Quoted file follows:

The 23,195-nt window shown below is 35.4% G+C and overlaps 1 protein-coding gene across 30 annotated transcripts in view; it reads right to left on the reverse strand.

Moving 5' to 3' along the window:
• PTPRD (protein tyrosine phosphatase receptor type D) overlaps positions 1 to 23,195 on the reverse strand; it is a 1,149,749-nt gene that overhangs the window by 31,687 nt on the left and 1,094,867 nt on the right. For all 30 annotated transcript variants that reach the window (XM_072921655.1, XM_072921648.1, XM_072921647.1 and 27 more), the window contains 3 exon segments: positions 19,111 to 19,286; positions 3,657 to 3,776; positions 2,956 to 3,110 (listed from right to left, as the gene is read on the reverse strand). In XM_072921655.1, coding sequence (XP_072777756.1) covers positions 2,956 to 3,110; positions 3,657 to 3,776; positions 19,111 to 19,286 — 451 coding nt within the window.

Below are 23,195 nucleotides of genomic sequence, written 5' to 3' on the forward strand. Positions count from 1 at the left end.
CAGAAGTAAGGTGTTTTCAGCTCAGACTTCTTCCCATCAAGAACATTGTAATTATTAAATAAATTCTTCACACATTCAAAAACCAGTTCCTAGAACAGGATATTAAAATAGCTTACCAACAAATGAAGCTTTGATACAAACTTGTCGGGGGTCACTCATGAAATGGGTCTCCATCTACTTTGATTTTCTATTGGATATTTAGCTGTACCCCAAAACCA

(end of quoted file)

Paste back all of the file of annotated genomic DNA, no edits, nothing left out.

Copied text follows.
The 23,195-nt window shown below is 35.4% G+C and overlaps 1 protein-coding gene across 30 annotated transcripts in view; it reads right to left on the reverse strand.

Moving 5' to 3' along the window:
• PTPRD (protein tyrosine phosphatase receptor type D) overlaps positions 1 to 23,195 on the reverse strand; it is a 1,149,749-nt gene that overhangs the window by 31,687 nt on the left and 1,094,867 nt on the right. For all 30 annotated transcript variants that reach the window (XM_072921655.1, XM_072921648.1, XM_072921647.1 and 27 more), the window contains 3 exon segments: positions 19,111 to 19,286; positions 3,657 to 3,776; positions 2,956 to 3,110 (listed from right to left, as the gene is read on the reverse strand). In XM_072921655.1, coding sequence (XP_072777756.1) covers positions 2,956 to 3,110; positions 3,657 to 3,776; positions 19,111 to 19,286 — 451 coding nt within the window.

Below are 23,195 nucleotides of genomic sequence, written 5' to 3' on the forward strand. Positions count from 1 at the left end.
CAGAAGTAAGGTGTTTTCAGCTCAGACTTCTTCCCATCAAGAACATTGTAATTATTAAATAAATTCTTCACACATTCAAAAACCAGTTCCTAGAACAGGATATTAAAATAGCTTACCAACAAATGAAGCTTTGATACAAACTTGTCGGGGGTCACTCATGAAATGGGTCTCCATCTACTTTGATTTTCTATTGGATATTTAGCTGTACCCCAAAACCA